In his 1798 Essay, Malthus argued that the rate of human population growth would inevitably reduce progress towards a utopian society:
The power of population is indefinitely greater than the power in the Earth to produce subsistence for man. Population, if unchecked, increases in a geometrical ratio. Subsistence increases only in an arithmetic ratio. A slight acquaintance with numbers will show the immensity of the first power in comparison of the second.
For him, this principle was a law of nature, one divinely imposed to ensure virtuous behaviour.
Trend of Destiny
Hidden deep in Volume I of the Statistician’s Report on the 1911 Census is Knibbs’s Appendix A: “The Mathematical Theory of Population, of its character and fluctuations, and of the factors which influence them”. For the rest of his life he would be preoccupied by humankind’s “trend of destiny”—the impossibility of population continuing to increase at its present growth rate for a “long-continued” period. In 1917 he wrote:
The trend of destiny — Anyone who has seriously reflected on the facts of the last ten decades, must realise that, within the next ten, tremendous problems will arise for solution and these will touch fundamentally the following matters: (i) the multiplying power of the human race; (ii) the organic constitution of Nature and the means at human disposal for avoiding the incidence of its unfavourable aspects; ie eugenics in its wider sense; (iii) the enhancing of the productivity of Nature, and the limits of its exploitation; (iv) the mechanism of the social organism, and the scheme of its control; and (v) internationalism and the solidarity of humanity.
The limits of human expansion are much nearer than popular opinion imagines. The difficulty of future food supplies will soon be of the gravest character; the exhaustion of sources of energy necessary for any notable increase of population or advance in the standards of living, or both combined, is perilously near.
Knibbs’s estimate of the total global population in 1900 was 1700 million, with an annual rate of increase of about 1.16 per cent. If this rate continued for another 100 years, he calculated there would be 3.16 times as many people by 2011, or 5380 million. (It is estimated by the UN to have reached 7000 million a few weeks ago, a four-fold increase in 111 years.)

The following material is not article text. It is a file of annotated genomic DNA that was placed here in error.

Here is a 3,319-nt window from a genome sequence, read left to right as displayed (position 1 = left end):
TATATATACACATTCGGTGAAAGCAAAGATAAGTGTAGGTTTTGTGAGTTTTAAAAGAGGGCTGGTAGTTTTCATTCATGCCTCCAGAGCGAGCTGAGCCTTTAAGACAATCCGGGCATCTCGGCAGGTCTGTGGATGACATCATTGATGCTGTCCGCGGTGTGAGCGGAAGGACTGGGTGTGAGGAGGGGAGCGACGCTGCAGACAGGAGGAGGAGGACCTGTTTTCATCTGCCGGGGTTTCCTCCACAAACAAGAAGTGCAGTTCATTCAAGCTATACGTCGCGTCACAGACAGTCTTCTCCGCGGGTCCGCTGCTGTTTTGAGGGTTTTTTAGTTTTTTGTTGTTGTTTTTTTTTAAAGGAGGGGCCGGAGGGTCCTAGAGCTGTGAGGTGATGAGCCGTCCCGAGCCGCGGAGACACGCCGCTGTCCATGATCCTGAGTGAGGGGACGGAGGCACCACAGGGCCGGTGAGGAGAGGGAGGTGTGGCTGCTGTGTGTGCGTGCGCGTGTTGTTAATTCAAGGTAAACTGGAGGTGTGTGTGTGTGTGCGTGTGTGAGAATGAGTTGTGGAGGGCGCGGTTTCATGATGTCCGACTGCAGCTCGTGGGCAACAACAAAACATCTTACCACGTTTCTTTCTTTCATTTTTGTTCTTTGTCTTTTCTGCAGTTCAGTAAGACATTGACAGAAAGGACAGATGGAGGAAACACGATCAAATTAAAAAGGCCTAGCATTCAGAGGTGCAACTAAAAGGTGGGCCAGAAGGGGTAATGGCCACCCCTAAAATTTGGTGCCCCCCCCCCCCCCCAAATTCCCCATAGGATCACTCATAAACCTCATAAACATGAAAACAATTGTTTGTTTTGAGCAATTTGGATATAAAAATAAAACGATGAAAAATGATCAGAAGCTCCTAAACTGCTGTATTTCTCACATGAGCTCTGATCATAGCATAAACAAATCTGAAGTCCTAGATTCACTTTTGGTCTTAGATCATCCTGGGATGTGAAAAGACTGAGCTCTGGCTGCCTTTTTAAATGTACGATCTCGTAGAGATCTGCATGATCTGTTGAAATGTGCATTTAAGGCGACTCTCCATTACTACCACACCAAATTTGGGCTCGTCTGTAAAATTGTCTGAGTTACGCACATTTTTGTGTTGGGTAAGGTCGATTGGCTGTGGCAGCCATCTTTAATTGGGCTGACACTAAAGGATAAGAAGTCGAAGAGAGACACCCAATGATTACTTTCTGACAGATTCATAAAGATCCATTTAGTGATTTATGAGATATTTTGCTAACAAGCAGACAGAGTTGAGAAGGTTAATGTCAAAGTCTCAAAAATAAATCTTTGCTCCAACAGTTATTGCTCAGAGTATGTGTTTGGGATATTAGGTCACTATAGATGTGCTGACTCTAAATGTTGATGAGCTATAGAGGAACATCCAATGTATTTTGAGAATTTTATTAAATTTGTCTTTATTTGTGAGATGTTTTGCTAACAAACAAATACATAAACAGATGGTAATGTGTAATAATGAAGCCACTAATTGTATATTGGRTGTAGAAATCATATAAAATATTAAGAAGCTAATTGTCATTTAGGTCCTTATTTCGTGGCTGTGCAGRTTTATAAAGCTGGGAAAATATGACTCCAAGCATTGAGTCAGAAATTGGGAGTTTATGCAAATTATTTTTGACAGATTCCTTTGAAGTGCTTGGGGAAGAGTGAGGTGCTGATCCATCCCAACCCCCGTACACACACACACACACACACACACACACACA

His fears were based on a crude estimate of the Earth’s potential carrying capacity. He assumed a global arable area of 33,000 million acres and an average yield of 22.8 bushels of food-corn per acre each year, producing a total annual yield of 752,400 million bushels.
How many people could be supported assuming this highly optimistic rate of food production in perpetuity? In Australia, for example, annual food-corn consumption per person was about 5.7 bushels. The total global population which could be supported at this rate would be a mere 132,000 million. “At a rate of increase of population of one per cent per annum,” Knibbs continued, “it would require only 450 years to exhaust the food requirement mentioned (more exactly 449.96 years).” For Knibbs, the mathematics was undeniable:
The fundamental element in Malthus’s contention is thus seen to be completely established. It is quite clear, therefore, that statistical analyses of the world’s progress in various ways will soon become of the highest order of importance.
Very soon, the world-politic will have to face the question whether it is better that there should be larger numbers and more modest living, or fewer numbers and lavish living; where world-morality should aim at the enjoyment of life by a great multitude; or aim at the restriction of life-experience to a few, that they may live in relative opulence.
The statistician’s role was to enlighten future governments about the “trend of destiny” and its implications for humankind in “a world of limitations”. Only knowledge of demographic trends would enable them to see the seriousness of the situation.
His perspective, however, was not shared (yet) by his contemporaries. A decline in European birth-rates since Malthus had reversed fears of over-population. As Lujo Brentano, a German economist, noted: “There has arisen in many places the very opposite fear—an anxiety for the future of civilised nations, due to the low rate of increase of population during recent decades.” Italy was one of them. “To count for something in the world,” Benito Mussolini declared in his 1927 Ascension Day speech, “Italy must have a population of at least 60 millions” by 1950 (in 1920 Italy had 37 million; in 2011, 60.6 million). “It is a fact that the fate of nations is bound up with their demographic power.”
In France, too, depopulation fears swept the nation. Its birth-rate had declined 70 per cent during the past century, to nineteen births per 1000 people in 1913. Its precise cause was unclear. One journalist bravely blamed “the expensive habits which have taken hold of French women in all ranks”. In 1920, the French National Assembly passed a law prohibiting dissemination of contraceptive knowledge and anti-natalist—mainly neo-Malthusian— publications. (Condoms, classified as protective devices, were excluded from the ban.) Generous family allowance schemes were introduced, one offering prolific couples a Medal of the French Family.
Knibbs, ironically, alluded to this phenomenon in his census notes. It was: